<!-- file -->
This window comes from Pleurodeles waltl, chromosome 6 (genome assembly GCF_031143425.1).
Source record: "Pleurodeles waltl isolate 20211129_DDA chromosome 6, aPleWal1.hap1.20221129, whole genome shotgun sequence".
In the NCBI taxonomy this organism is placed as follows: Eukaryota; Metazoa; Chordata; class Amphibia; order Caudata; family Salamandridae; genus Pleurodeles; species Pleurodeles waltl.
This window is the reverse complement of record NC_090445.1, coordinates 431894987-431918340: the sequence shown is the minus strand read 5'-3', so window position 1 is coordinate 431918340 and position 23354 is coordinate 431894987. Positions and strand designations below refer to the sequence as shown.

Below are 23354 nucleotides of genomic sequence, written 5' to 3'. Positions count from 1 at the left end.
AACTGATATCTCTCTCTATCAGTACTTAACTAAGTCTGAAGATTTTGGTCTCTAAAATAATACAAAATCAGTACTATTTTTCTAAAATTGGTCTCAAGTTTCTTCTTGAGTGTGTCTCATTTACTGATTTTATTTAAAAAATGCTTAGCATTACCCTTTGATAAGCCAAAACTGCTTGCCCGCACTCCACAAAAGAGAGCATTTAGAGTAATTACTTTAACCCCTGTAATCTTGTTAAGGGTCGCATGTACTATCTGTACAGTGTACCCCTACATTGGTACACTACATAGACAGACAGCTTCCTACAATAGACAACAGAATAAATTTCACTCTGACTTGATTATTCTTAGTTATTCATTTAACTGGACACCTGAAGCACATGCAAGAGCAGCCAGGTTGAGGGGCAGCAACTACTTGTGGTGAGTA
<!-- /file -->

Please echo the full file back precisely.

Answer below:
This window comes from Pleurodeles waltl, chromosome 6 (genome assembly GCF_031143425.1).
Source record: "Pleurodeles waltl isolate 20211129_DDA chromosome 6, aPleWal1.hap1.20221129, whole genome shotgun sequence".
In the NCBI taxonomy this organism is placed as follows: Eukaryota; Metazoa; Chordata; class Amphibia; order Caudata; family Salamandridae; genus Pleurodeles; species Pleurodeles waltl.
This window is the reverse complement of record NC_090445.1, coordinates 431894987-431918340: the sequence shown is the minus strand read 5'-3', so window position 1 is coordinate 431918340 and position 23354 is coordinate 431894987. Positions and strand designations below refer to the sequence as shown.

Below are 23354 nucleotides of genomic sequence, written 5' to 3'. Positions count from 1 at the left end.
AACTGATATCTCTCTCTATCAGTACTTAACTAAGTCTGAAGATTTTGGTCTCTAAAATAATACAAAATCAGTACTATTTTTCTAAAATTGGTCTCAAGTTTCTTCTTGAGTGTGTCTCATTTACTGATTTTATTTAAAAAATGCTTAGCATTACCCTTTGATAAGCCAAAACTGCTTGCCCGCACTCCACAAAAGAGAGCATTTAGAGTAATTACTTTAACCCCTGTAATCTTGTTAAGGGTCGCATGTACTATCTGTACAGTGTACCCCTACATTGGTACACTACATAGACAGACAGCTTCCTACAATAGACAACAGAATAAATTTCACTCTGACTTGATTATTCTTAGTTATTCATTTAACTGGACACCTGAAGCACATGCAAGAGCAGCCAGGTTGAGGGGCAGCAACTACTTGTGGTGAGTA